Loveland has found EVs to be a solution to rising fuel costs, says Mayor Cecil Gutierrez. The 41-percent savings have offered a notable boost during tough economic times, and the city is now going to convert all of its light-duty vehicles that don’t need to drive long distances to EVs, Gutierrez said. The program has helped Loveland employees quickly overcome their reservations about EVs.

You can read more about what the cities gained with their EV switch in the case studies on the City of Loveland and the City of Houston, respectively, and from reading the press release below.

Loveland, Colo. also benefiting from municipal use of electric vehicles

Washington, D.C.-Cities are saving money by using electric vehicles (EVs) in their vehicle fleets, two new studies find. City officials in Houston, Texas, estimate that the city’s 27 Nissan LEAF electric vehicles will save the city $110,000 annually compared to internal combustion engine vehicles. A similar study examining Loveland, Colo. found that the city’s LEAFs will cost 41 percent less to own and operate than gasoline-powered vehicles.

“Houston first began using electric vehicles for the environmental benefits they offer, but now we are planning to add even more EVs to our fleet because of the cost savings they bring,” said Laura Spanjian, director of sustainability for the City of Houston. “We project that electric vehicles will save the city $110,000 per year in reduced fuel and maintenance, costs that we would otherwise have to spend on gas-powered vehicles. Also, our new car sharing program FleetShare, which we developed with ZipCar, provides easy access to the vehicles for Houston’s employees.”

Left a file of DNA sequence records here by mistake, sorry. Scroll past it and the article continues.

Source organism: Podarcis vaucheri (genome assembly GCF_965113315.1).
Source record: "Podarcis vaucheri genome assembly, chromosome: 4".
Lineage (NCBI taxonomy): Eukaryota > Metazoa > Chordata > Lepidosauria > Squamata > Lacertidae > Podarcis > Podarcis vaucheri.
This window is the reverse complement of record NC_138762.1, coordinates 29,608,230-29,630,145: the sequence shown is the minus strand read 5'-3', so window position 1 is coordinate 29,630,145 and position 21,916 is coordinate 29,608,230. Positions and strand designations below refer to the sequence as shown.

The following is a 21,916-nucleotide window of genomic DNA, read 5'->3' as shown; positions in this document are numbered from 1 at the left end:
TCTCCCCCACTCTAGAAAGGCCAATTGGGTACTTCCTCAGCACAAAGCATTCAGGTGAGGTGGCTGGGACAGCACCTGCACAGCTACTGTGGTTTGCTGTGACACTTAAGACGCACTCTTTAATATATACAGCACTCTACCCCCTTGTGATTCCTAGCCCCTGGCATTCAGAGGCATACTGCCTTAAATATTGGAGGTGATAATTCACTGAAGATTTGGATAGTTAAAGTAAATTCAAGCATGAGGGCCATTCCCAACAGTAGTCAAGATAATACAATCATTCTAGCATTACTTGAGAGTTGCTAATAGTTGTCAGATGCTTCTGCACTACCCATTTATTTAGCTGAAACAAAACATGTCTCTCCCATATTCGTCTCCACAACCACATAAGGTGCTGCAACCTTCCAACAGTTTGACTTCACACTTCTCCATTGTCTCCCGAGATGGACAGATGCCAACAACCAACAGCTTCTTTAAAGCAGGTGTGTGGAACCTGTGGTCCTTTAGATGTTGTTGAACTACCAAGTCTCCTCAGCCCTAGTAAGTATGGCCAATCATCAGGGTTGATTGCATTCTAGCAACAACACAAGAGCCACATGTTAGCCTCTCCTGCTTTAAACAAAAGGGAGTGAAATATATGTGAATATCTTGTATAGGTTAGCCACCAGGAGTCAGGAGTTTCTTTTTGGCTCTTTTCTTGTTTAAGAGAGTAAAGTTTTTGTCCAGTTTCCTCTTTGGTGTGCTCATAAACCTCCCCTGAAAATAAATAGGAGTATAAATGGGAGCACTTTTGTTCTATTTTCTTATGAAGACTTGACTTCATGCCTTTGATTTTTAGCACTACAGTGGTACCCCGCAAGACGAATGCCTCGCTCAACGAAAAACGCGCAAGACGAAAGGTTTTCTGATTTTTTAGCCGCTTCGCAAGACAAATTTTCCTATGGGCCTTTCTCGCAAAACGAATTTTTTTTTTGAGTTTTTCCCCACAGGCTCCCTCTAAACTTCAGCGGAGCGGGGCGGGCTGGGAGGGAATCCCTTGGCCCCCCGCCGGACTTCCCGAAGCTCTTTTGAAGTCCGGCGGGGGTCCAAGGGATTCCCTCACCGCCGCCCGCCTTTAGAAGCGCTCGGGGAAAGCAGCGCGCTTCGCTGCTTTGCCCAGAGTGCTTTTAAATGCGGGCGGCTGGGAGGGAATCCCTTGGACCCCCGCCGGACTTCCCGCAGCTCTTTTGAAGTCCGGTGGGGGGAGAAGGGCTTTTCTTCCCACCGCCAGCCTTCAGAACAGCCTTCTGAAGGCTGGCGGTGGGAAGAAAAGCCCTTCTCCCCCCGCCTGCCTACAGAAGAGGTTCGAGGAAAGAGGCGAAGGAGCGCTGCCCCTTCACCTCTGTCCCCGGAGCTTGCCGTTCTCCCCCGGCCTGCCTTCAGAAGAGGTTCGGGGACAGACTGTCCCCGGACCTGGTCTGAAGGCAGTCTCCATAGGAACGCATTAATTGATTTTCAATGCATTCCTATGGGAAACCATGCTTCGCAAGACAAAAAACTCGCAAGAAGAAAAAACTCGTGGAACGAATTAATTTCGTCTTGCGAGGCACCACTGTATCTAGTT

Loveland Mayor Cecil Gutierrez also said that using electric vehicles saves his city money.

“Loveland needed to do something about rising fuel costs, and electric vehicles have proven to be a great solution, saving us about 41 percent overall compared to gas-powered vehicles,” Gutierrez said. “In tough economic times, these savings cannot be ignored. Loveland is now aiming to convert all of its light-duty fleet vehicles that work within a close distance of the city to EVs.”

Cities across the country are adding electric vehicles to their fleets in order to take advantage of the economic and environmental benefits. The two new case studies released today by the Electrification Coalition-“The City of Houston: Forward Thinking on Electrification,” and “The City of Loveland: Marrying Functionality and Economics”-offer new insight into the benefits of municipal fleet electrification as well as best practices and lessons-learned.

“After only three years on the market, electric vehicles are already proving themselves as smart economic choices for municipal and commercial vehicle fleets,” said Robbie Diamond, President and CEO of the Electrification Coalition. “Fleets are leading the way to widespread adoption of EVs, which is crucial for protecting our nation from the economic and national security threats posed by oil dependence.”